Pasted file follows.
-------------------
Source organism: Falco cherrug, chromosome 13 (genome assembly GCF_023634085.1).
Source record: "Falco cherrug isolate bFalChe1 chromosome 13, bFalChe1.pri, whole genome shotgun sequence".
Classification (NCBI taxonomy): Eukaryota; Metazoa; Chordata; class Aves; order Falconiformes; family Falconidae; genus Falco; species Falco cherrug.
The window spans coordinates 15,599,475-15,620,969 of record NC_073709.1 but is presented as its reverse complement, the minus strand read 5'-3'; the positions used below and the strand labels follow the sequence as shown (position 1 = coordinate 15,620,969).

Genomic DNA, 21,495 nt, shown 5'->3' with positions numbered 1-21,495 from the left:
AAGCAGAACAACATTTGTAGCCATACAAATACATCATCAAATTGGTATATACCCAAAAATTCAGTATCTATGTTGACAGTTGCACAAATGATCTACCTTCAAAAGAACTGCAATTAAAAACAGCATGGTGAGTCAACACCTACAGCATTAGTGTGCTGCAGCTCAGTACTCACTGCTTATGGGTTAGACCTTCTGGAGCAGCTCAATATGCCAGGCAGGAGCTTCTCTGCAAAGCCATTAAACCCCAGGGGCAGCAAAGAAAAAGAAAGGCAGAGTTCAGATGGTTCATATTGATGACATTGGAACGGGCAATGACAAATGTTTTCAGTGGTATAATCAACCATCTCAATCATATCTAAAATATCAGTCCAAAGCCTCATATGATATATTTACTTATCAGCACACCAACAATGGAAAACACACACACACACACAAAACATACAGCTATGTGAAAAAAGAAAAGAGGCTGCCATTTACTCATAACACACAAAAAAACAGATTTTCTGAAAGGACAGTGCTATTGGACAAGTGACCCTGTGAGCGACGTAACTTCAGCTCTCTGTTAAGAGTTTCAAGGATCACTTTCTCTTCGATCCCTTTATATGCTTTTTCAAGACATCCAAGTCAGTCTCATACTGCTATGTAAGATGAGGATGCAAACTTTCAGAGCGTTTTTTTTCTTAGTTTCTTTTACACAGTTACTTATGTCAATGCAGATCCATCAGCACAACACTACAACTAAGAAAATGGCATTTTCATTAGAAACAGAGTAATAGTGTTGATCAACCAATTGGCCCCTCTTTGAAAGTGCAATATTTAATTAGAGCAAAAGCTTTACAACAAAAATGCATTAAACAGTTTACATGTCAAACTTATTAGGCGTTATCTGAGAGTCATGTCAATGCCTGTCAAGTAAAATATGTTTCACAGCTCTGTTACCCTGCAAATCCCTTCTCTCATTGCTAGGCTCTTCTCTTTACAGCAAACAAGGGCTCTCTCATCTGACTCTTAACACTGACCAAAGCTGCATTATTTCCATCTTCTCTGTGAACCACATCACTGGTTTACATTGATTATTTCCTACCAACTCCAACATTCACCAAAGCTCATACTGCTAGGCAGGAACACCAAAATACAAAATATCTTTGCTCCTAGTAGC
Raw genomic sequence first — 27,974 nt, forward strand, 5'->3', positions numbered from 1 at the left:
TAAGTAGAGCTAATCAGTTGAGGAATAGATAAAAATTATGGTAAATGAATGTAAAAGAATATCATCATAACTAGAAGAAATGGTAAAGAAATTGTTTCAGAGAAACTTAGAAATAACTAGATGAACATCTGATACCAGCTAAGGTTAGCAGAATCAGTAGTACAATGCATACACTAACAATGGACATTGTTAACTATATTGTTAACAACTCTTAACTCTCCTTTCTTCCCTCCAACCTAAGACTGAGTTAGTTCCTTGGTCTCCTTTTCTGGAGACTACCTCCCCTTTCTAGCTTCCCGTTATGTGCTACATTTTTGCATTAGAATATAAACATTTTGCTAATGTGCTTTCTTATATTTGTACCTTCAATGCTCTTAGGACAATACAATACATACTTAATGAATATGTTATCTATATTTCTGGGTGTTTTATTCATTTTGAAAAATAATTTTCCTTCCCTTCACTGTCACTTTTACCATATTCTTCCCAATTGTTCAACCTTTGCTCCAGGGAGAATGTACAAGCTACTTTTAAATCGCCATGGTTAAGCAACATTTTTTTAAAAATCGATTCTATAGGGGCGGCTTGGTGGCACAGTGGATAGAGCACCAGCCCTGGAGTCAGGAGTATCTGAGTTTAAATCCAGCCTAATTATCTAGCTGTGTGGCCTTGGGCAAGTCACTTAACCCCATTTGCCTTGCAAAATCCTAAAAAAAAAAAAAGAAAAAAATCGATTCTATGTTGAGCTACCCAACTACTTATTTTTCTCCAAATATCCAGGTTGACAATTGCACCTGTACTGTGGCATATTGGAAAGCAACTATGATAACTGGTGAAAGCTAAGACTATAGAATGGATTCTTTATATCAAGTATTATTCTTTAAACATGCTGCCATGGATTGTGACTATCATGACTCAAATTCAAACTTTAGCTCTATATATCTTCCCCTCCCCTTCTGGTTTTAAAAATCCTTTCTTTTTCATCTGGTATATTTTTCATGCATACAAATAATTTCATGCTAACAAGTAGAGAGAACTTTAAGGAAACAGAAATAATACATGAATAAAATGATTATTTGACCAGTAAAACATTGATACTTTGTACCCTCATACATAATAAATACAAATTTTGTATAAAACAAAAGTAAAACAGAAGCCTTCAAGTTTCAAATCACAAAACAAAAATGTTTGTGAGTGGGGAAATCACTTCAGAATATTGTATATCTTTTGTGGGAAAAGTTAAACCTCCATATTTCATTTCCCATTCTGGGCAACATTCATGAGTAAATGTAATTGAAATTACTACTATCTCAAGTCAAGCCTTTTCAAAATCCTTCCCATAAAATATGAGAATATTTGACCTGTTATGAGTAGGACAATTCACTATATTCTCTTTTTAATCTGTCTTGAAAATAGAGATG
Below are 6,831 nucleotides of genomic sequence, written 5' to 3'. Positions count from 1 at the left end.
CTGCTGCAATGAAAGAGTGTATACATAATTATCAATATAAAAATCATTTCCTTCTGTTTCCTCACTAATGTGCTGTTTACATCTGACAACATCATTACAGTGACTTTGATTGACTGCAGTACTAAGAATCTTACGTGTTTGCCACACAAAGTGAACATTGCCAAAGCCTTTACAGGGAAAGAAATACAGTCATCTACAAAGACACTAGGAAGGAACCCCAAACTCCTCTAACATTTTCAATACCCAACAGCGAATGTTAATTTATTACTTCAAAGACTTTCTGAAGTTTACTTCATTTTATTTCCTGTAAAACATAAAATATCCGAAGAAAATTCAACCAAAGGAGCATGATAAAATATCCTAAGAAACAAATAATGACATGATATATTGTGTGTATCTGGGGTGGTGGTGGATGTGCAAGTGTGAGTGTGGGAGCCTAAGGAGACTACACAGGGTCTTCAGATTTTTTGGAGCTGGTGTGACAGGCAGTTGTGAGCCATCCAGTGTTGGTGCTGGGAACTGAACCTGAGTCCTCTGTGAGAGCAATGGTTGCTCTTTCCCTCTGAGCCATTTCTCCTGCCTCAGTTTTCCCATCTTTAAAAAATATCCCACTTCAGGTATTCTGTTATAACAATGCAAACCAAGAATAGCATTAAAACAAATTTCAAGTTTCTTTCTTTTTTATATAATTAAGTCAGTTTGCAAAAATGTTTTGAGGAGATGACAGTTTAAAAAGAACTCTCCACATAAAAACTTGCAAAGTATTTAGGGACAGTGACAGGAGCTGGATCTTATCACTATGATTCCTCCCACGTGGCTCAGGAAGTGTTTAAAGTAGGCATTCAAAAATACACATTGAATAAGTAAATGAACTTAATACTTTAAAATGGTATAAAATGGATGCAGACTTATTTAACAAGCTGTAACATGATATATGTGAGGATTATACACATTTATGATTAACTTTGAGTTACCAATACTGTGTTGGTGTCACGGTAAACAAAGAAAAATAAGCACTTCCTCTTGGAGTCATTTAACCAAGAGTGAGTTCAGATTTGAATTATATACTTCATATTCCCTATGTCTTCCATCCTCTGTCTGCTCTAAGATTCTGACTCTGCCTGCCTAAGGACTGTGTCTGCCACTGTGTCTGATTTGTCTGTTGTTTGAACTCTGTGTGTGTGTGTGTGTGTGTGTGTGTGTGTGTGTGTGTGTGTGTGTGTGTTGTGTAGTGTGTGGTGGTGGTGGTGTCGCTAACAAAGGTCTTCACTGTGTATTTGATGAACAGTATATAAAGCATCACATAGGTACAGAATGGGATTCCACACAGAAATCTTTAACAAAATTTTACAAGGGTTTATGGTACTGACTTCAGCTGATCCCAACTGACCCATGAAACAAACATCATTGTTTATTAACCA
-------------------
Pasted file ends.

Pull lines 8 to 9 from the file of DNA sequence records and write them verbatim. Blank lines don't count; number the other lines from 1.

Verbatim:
TAAGTAGAGCTAATCAGTTGAGGAATAGATAAAAATTATGGTAAATGAATGTAAAAGAATATCATCATAACTAGAAGAAATGGTAAAGAAATTGTTTCAGAGAAACTTAGAAATAACTAGATGAACATCTGATACCAGCTAAGGTTAGCAGAATCAGTAGTACAATGCATACACTAACAATGGACATTGTTAACTATATTGTTAACAACTCTTAACTCTCCTTTCTTCCCTCCAACCTAAGACTGAGTTAGTTCCTTGGTCTCCTTTTCTGGAGACTACCTCCCCTTTCTAGCTTCCCGTTATGTGCTACATTTTTGCATTAGAATATAAACATTTTGCTAATGTGCTTTCTTATATTTGTACCTTCAATGCTCTTAGGACAATACAATACATACTTAATGAATATGTTATCTATATTTCTGGGTGTTTTATTCATTTTGAAAAATAATTTTCCTTCCCTTCACTGTCACTTTTACCATATTCTTCCCAATTGTTCAACCTTTGCTCCAGGGAGAATGTACAAGCTACTTTTAAATCGCCATGGTTAAGCAACATTTTTTTAAAAATCGATTCTATAGGGGCGGCTTGGTGGCACAGTGGATAGAGCACCAGCCCTGGAGTCAGGAGTATCTGAGTTTAAATCCAGCCTAATTATCTAGCTGTGTGGCCTTGGGCAAGTCACTTAACCCCATTTGCCTTGCAAAATCCTAAAAAAAAAAAAAGAAAAAAATCGATTCTATGTTGAGCTACCCAACTACTTATTTTTCTCCAAATATCCAGGTTGACAATTGCACCTGTACTGTGGCATATTGGAAAGCAACTATGATAACTGGTGAAAGCTAAGACTATAGAATGGATTCTTTATATCAAGTATTATTCTTTAAACATGCTGCCATGGATTGTGACTATCATGACTCAAATTCAAACTTTAGCTCTATATATCTTCCCCTCCCCTTCTGGTTTTAAAAATCCTTTCTTTTTCATCTGGTATATTTTTCATGCATACAAATAATTTCATGCTAACAAGTAGAGAGAACTTTAAGGAAACAGAAATAATACATGAATAAAATGATTATTTGACCAGTAAAACATTGATACTTTGTACCCTCATACATAATAAATACAAATTTTGTATAAAACAAAAGTAAAACAGAAGCCTTCAAGTTTCAAATCACAAAACAAAAATGTTTGTGAGTGGGGAAATCACTTCAGAATATTGTATATCTTTTGTGGGAAAAGTTAAACCTCCATATTTCATTTCCCATTCTGGGCAACATTCATGAGTAAATGTAATTGAAATTACTACTATCTCAAGTCAAGCCTTTTCAAAATCCTTCCCATAAAATATGAGAATATTTGACCTGTTATGAGTAGGACAATTCACTATATTCTCTTTTTAATCTGTCTTGAAAATAGAGATG
Below are 6,831 nucleotides of genomic sequence, written 5' to 3'. Positions count from 1 at the left end.